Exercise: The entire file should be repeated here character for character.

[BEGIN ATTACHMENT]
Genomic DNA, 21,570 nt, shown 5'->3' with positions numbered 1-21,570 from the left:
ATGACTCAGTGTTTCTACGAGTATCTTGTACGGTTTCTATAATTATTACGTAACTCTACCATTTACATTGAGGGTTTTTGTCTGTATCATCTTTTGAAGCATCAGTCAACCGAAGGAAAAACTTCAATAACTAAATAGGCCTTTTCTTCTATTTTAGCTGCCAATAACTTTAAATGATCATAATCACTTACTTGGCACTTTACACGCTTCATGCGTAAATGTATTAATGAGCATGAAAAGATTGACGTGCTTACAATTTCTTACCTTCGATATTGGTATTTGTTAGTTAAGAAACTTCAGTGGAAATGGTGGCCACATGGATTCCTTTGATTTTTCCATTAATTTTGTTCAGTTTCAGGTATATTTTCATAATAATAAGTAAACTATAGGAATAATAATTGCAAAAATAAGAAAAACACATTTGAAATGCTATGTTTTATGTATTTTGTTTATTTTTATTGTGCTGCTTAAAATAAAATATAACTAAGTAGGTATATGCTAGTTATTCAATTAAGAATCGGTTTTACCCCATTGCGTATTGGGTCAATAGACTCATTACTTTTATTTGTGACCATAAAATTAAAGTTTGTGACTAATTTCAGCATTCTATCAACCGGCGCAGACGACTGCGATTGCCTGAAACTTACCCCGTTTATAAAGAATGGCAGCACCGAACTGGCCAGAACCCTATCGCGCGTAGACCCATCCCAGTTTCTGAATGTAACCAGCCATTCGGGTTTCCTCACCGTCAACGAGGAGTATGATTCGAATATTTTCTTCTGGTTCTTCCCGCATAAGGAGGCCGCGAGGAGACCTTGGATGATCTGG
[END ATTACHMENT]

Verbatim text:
Genomic DNA, 21,570 nt, shown 5'->3' with positions numbered 1-21,570 from the left:
ATGACTCAGTGTTTCTACGAGTATCTTGTACGGTTTCTATAATTATTACGTAACTCTACCATTTACATTGAGGGTTTTTGTCTGTATCATCTTTTGAAGCATCAGTCAACCGAAGGAAAAACTTCAATAACTAAATAGGCCTTTTCTTCTATTTTAGCTGCCAATAACTTTAAATGATCATAATCACTTACTTGGCACTTTACACGCTTCATGCGTAAATGTATTAATGAGCATGAAAAGATTGACGTGCTTACAATTTCTTACCTTCGATATTGGTATTTGTTAGTTAAGAAACTTCAGTGGAAATGGTGGCCACATGGATTCCTTTGATTTTTCCATTAATTTTGTTCAGTTTCAGGTATATTTTCATAATAATAAGTAAACTATAGGAATAATAATTGCAAAAATAAGAAAAACACATTTGAAATGCTATGTTTTATGTATTTTGTTTATTTTTATTGTGCTGCTTAAAATAAAATATAACTAAGTAGGTATATGCTAGTTATTCAATTAAGAATCGGTTTTACCCCATTGCGTATTGGGTCAATAGACTCATTACTTTTATTTGTGACCATAAAATTAAAGTTTGTGACTAATTTCAGCATTCTATCAACCGGCGCAGACGACTGCGATTGCCTGAAACTTACCCCGTTTATAAAGAATGGCAGCACCGAACTGGCCAGAACCCTATCGCGCGTAGACCCATCCCAGTTTCTGAATGTAACCAGCCATTCGGGTTTCCTCACCGTCAACGAGGAGTATGATTCGAATATTTTCTTCTGGTTCTTCCCGCATAAGGAGGCCGCGAGGAGACCTTGGATGATCTGG